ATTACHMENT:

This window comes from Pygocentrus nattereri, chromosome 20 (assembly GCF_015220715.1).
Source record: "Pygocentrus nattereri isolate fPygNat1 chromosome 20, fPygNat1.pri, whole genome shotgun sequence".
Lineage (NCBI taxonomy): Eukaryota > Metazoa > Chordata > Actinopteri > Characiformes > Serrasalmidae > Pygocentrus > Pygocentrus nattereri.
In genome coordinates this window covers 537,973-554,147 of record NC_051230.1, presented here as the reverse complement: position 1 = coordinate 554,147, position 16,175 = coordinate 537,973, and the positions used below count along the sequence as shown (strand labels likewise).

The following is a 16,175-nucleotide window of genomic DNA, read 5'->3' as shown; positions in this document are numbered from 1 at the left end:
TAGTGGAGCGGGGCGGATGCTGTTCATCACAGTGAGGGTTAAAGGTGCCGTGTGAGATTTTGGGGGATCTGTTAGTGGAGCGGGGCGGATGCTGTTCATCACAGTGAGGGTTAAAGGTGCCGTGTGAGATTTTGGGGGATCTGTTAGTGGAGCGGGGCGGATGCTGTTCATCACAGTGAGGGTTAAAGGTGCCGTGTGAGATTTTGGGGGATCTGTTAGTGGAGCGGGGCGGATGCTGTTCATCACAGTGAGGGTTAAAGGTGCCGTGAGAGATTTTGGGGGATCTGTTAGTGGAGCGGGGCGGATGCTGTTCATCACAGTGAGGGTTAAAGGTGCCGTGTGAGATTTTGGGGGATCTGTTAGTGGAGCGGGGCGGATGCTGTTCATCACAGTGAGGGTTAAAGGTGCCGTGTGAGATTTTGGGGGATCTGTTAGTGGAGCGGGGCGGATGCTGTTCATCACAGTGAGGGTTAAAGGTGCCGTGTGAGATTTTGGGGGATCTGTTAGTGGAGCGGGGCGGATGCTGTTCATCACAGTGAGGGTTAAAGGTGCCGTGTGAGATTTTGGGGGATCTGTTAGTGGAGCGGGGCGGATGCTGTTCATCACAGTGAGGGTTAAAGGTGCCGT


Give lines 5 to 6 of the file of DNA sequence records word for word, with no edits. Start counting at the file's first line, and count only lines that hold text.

The following is a 16,175-nucleotide window of genomic DNA, read 5'->3' as shown; positions in this document are numbered from 1 at the left end:
TAGTGGAGCGGGGCGGATGCTGTTCATCACAGTGAGGGTTAAAGGTGCCGTGTGAGATTTTGGGGGATCTGTTAGTGGAGCGGGGCGGATGCTGTTCATCACAGTGAGGGTTAAAGGTGCCGTGTGAGATTTTGGGGGATCTGTTAGTGGAGCGGGGCGGATGCTGTTCATCACAGTGAGGGTTAAAGGTGCCGTGTGAGATTTTGGGGGATCTGTTAGTGGAGCGGGGCGGATGCTGTTCATCACAGTGAGGGTTAAAGGTGCCGTGAGAGATTTTGGGGGATCTGTTAGTGGAGCGGGGCGGATGCTGTTCATCACAGTGAGGGTTAAAGGTGCCGTGTGAGATTTTGGGGGATCTGTTAGTGGAGCGGGGCGGATGCTGTTCATCACAGTGAGGGTTAAAGGTGCCGTGTGAGATTTTGGGGGATCTGTTAGTGGAGCGGGGCGGATGCTGTTCATCACAGTGAGGGTTAAAGGTGCCGTGTGAGATTTTGGGGGATCTGTTAGTGGAGCGGGGCGGATGCTGTTCATCACAGTGAGGGTTAAAGGTGCCGTGTGAGATTTTGGGGGATCTGTTAGTGGAGCGGGGCGGATGCTGTTCATCACAGTGAGGGTTAAAGGTGCCGT